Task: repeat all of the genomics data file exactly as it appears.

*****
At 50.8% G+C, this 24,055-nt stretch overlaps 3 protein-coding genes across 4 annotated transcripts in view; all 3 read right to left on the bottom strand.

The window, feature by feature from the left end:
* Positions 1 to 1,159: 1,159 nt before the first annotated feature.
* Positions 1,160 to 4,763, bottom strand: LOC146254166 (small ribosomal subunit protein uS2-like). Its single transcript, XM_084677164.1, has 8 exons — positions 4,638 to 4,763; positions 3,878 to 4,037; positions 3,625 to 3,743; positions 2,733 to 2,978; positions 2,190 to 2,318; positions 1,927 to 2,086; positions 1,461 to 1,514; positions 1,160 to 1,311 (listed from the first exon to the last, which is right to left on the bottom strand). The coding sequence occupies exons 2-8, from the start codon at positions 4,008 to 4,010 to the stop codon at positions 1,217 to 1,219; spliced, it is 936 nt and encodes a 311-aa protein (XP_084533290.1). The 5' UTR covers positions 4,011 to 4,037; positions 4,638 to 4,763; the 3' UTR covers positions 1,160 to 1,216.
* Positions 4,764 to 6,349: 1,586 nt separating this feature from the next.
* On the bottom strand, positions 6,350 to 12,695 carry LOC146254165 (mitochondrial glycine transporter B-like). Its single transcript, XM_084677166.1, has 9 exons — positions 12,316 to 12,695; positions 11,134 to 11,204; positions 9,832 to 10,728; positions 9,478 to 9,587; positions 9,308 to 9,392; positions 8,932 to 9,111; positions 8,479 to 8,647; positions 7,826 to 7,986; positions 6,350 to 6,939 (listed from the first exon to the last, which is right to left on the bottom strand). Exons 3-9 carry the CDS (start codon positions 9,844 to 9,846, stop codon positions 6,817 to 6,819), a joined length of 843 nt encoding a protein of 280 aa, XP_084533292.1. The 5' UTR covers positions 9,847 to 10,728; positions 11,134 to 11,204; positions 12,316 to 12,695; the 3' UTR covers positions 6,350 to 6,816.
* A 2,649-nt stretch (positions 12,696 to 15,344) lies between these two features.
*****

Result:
At 50.8% G+C, this 24,055-nt stretch overlaps 3 protein-coding genes across 4 annotated transcripts in view; all 3 read right to left on the bottom strand.

The window, feature by feature from the left end:
* Positions 1 to 1,159: 1,159 nt before the first annotated feature.
* Positions 1,160 to 4,763, bottom strand: LOC146254166 (small ribosomal subunit protein uS2-like). Its single transcript, XM_084677164.1, has 8 exons — positions 4,638 to 4,763; positions 3,878 to 4,037; positions 3,625 to 3,743; positions 2,733 to 2,978; positions 2,190 to 2,318; positions 1,927 to 2,086; positions 1,461 to 1,514; positions 1,160 to 1,311 (listed from the first exon to the last, which is right to left on the bottom strand). The coding sequence occupies exons 2-8, from the start codon at positions 4,008 to 4,010 to the stop codon at positions 1,217 to 1,219; spliced, it is 936 nt and encodes a 311-aa protein (XP_084533290.1). The 5' UTR covers positions 4,011 to 4,037; positions 4,638 to 4,763; the 3' UTR covers positions 1,160 to 1,216.
* Positions 4,764 to 6,349: 1,586 nt separating this feature from the next.
* On the bottom strand, positions 6,350 to 12,695 carry LOC146254165 (mitochondrial glycine transporter B-like). Its single transcript, XM_084677166.1, has 9 exons — positions 12,316 to 12,695; positions 11,134 to 11,204; positions 9,832 to 10,728; positions 9,478 to 9,587; positions 9,308 to 9,392; positions 8,932 to 9,111; positions 8,479 to 8,647; positions 7,826 to 7,986; positions 6,350 to 6,939 (listed from the first exon to the last, which is right to left on the bottom strand). Exons 3-9 carry the CDS (start codon positions 9,844 to 9,846, stop codon positions 6,817 to 6,819), a joined length of 843 nt encoding a protein of 280 aa, XP_084533292.1. The 5' UTR covers positions 9,847 to 10,728; positions 11,134 to 11,204; positions 12,316 to 12,695; the 3' UTR covers positions 6,350 to 6,816.
* A 2,649-nt stretch (positions 12,696 to 15,344) lies between these two features.